After Micron/Hynix: The Federal Circuit

The Federal Circuit more recently found that a party committed litigation misconduct by improperly destroying relevant documents prior to litigation in Eon-Net v. Flagstar Bancorp, 635 F.3d 1314 (Fed. Cir. July 29, 2011). Eon-Net, a patent enforcement company, did not have a document retention policy in place and discarded documents from previous cases while aware that the company was engaged in ongoing litigation. Id. at 1324-25. The Federal Circuit did not turn to either Hynix or Micron to find that these actions constituted litigation misconduct and instead relied on Sensonics, Inc. v. Aerosonic Corp., which stated that “there is an uncompromising duty to preserve relevant records, particularly after litigation has begun.” 81 F.3d 1566, 1575 (Fed. Cir. 1996). The Federal Circuit likely did not apply its recent Micron/Hynix holdings because the question of whether Eon-Net committed litigation misconduct did not turn on when the duty to preserve arose; rather, the company’s lack of a document retention policy and clear motive to avoid holding onto potentially damaging information left no question that it had violated a duty to preserve.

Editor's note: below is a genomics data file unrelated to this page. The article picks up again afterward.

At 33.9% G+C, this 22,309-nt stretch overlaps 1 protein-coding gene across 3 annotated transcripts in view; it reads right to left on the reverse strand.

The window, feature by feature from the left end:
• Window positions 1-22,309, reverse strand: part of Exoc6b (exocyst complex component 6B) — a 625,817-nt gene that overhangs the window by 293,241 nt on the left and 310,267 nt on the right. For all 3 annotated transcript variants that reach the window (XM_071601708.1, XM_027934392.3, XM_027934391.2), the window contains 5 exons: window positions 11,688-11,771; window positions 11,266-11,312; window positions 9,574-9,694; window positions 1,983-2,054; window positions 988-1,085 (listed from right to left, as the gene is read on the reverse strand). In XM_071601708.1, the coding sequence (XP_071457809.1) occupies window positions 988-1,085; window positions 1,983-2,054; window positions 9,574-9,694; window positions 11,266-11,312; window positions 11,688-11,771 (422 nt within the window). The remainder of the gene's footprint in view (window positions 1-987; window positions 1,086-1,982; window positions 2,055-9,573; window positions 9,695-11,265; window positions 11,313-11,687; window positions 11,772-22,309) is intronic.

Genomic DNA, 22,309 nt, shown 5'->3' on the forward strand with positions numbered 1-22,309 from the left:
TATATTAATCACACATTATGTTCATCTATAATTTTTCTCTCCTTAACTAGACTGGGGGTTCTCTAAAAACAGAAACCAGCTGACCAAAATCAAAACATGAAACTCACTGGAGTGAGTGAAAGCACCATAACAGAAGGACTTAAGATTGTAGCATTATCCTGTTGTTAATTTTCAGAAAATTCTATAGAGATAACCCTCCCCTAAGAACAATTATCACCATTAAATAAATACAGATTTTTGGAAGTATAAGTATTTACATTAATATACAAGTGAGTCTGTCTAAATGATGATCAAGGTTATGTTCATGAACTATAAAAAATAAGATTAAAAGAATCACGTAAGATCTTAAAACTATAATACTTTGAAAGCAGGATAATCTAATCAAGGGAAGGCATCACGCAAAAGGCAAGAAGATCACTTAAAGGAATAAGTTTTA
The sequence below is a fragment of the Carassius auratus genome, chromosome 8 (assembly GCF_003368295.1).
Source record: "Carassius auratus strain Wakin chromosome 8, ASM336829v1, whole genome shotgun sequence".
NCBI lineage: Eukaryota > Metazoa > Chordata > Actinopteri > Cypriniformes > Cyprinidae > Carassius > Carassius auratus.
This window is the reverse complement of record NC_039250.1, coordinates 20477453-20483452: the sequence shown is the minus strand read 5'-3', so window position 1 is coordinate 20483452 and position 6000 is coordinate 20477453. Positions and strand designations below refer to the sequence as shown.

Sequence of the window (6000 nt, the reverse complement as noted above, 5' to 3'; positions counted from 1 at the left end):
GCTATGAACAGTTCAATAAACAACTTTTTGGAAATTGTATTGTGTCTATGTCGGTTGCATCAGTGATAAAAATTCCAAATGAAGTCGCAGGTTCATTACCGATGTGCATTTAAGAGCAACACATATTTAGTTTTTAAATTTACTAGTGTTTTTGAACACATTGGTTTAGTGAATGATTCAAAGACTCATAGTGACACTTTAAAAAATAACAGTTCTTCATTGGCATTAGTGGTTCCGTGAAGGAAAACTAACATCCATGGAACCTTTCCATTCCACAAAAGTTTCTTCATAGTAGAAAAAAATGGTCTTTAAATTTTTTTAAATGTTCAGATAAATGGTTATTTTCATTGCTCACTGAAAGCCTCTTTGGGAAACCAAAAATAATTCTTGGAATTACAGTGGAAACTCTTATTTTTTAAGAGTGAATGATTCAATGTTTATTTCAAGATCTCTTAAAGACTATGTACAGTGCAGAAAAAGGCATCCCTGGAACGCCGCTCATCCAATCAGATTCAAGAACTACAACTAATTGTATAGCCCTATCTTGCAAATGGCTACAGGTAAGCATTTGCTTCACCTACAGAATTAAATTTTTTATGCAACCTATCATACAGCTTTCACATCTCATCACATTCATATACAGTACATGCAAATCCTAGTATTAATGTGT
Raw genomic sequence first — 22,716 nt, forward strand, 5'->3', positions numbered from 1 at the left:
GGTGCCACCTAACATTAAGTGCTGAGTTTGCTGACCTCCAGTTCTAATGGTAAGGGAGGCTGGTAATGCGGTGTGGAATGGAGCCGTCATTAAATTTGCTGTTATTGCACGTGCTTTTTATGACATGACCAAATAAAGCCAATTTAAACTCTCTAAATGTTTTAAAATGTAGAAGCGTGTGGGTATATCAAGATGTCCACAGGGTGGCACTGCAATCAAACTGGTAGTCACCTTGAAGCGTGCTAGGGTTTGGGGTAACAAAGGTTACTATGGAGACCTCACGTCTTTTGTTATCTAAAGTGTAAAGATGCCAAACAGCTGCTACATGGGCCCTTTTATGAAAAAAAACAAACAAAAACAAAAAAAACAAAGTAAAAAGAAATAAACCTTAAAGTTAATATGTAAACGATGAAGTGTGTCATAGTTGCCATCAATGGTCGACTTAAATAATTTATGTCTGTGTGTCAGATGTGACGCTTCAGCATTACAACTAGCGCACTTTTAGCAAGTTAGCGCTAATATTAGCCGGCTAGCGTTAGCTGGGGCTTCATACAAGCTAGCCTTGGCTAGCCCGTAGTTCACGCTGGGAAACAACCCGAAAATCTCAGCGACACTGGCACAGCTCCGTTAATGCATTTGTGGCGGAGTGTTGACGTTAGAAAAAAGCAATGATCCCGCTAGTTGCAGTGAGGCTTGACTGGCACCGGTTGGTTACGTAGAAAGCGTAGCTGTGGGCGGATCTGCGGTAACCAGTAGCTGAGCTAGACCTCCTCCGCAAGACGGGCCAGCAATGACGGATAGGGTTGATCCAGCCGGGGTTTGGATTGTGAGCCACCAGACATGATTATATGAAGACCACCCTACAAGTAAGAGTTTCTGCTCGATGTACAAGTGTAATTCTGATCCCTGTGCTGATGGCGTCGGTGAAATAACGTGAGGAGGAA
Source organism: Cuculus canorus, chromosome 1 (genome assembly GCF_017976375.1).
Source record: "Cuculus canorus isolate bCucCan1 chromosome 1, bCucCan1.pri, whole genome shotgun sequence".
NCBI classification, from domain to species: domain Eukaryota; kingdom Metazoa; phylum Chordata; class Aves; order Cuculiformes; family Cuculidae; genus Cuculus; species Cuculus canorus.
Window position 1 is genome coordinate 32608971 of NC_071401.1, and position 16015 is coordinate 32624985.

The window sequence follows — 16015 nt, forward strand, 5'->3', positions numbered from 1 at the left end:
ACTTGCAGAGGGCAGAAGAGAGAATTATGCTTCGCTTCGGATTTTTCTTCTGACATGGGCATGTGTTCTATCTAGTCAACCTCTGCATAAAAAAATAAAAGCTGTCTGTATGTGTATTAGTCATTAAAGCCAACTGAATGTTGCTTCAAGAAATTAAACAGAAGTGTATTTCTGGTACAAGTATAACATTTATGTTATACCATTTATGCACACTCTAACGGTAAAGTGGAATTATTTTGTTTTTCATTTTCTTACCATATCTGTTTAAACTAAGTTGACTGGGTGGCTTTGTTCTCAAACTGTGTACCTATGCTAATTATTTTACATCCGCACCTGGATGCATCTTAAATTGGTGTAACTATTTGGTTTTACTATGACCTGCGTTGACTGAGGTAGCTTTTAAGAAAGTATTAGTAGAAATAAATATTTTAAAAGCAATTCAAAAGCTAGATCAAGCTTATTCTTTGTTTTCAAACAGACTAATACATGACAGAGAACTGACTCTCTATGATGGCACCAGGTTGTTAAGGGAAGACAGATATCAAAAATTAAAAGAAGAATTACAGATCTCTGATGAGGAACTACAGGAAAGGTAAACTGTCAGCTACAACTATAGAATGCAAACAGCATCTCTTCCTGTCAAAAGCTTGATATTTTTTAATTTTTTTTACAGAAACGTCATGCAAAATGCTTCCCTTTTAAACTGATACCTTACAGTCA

Companies that may in the future engage in patent litigation are advised to structure their document retention policies in line with the Micron/Hynix decisions. Even if an organization generally believes it may litigate at some point in the future, under the Federal Circuit’s guidance, documents may still be permissibly destroyed when such destruction is motivated by the ordinary course of business. Nonetheless, document retention policies should be put in place early, before the company is actively moving towards litigation. Furthermore, policies should be clear and objective in their coverage; employees should not be instructed to selectively keep helpful documents or to destroy adverse documents. A document retention policy should also be carefully considered in its first implementation so that adjustments are not seen as purposely favorable to the organization’s plan of litigation. Finally, internal discussion of document retention policies should be clear and well-recorded so that the company’s treatment of the policy does not appear suspect.

If patent-holding organizations follow these guidelines, they will be in a far stronger position to respond to allegations of spoliation if and when patent-related litigation actually commences. n